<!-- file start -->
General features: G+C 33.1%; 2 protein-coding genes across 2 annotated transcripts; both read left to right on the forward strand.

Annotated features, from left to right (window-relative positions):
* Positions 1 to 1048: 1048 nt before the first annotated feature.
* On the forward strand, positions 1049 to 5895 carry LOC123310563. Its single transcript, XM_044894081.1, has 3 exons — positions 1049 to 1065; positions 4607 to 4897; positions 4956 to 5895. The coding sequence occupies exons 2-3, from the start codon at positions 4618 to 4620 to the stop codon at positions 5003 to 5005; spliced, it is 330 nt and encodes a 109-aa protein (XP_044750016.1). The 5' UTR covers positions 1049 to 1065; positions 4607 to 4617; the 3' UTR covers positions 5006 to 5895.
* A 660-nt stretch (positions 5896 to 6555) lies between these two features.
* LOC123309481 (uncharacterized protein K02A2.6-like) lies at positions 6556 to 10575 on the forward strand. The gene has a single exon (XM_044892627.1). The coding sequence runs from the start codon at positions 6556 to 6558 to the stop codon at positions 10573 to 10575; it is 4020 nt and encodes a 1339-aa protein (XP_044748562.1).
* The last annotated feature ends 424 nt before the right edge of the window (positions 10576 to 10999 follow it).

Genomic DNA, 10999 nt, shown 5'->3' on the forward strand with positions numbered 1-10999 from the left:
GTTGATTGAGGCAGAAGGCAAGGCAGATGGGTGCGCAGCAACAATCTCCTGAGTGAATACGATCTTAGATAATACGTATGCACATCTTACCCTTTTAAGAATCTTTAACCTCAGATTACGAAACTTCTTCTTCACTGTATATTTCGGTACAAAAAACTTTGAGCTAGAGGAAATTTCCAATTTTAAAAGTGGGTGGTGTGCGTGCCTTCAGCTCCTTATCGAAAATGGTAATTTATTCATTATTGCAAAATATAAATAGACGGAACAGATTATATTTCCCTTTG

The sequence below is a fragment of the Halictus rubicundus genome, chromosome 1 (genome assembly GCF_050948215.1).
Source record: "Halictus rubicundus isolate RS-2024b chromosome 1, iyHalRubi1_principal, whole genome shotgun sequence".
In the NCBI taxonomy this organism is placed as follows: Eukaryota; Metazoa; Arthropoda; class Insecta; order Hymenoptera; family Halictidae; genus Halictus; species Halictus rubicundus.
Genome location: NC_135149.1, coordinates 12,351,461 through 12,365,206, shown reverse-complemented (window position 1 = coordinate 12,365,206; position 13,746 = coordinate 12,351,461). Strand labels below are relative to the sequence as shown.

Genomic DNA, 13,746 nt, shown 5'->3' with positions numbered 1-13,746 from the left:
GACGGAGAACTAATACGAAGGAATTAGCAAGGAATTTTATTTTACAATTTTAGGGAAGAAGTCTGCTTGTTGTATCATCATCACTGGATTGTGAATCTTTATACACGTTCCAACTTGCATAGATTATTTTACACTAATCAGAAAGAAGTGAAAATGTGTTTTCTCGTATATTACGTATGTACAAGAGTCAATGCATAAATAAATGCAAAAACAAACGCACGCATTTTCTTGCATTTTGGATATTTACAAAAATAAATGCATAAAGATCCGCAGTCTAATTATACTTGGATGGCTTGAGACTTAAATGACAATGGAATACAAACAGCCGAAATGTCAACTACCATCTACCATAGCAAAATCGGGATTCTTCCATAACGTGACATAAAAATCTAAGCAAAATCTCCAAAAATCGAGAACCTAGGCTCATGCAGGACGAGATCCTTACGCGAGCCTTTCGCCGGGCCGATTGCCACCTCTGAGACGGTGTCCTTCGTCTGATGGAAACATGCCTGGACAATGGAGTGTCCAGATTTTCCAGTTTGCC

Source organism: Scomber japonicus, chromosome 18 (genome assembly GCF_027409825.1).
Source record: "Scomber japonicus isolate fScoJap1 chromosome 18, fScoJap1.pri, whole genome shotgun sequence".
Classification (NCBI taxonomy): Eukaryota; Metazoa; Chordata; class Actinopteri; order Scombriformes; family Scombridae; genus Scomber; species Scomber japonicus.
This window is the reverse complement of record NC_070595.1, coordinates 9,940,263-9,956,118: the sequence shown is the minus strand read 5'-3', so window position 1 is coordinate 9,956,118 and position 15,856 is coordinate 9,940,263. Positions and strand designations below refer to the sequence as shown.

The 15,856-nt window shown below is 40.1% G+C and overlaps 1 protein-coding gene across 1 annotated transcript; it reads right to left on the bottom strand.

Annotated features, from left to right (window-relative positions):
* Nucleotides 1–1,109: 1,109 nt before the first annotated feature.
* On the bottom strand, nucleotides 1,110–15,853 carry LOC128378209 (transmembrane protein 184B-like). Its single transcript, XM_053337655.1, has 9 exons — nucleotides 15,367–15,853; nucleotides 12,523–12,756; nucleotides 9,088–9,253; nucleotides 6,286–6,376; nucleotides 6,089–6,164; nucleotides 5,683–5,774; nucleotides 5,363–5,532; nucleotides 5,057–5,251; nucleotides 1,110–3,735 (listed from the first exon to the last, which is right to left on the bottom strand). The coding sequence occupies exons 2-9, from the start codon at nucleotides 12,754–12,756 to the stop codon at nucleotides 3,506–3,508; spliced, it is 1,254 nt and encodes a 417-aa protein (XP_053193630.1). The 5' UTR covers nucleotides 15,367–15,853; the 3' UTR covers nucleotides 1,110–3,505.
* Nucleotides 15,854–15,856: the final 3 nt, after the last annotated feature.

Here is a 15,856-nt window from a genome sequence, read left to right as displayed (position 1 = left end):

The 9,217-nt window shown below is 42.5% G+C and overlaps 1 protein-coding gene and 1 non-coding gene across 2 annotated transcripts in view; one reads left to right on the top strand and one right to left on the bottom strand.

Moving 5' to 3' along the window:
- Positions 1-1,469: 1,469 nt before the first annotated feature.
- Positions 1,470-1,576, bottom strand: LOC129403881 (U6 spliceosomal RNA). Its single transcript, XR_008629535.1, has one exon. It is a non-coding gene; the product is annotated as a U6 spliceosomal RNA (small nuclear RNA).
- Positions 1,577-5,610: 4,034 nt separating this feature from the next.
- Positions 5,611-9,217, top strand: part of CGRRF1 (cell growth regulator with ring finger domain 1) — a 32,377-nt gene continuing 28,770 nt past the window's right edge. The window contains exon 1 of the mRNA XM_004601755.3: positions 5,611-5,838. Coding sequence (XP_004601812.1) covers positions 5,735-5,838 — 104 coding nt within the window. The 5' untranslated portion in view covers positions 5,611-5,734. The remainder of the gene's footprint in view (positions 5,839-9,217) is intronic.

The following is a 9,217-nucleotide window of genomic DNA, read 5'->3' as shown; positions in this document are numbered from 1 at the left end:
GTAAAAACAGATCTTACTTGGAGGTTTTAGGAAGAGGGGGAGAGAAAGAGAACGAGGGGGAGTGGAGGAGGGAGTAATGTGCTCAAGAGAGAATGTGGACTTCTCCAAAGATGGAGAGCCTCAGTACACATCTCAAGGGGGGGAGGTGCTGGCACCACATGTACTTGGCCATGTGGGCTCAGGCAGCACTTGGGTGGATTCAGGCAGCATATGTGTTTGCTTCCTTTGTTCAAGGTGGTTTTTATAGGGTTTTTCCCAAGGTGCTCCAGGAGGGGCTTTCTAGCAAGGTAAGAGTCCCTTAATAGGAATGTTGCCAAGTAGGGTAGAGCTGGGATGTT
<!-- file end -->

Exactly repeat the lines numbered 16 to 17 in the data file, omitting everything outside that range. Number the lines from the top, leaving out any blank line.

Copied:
Source organism: Scomber japonicus, chromosome 18 (genome assembly GCF_027409825.1).
Source record: "Scomber japonicus isolate fScoJap1 chromosome 18, fScoJap1.pri, whole genome shotgun sequence".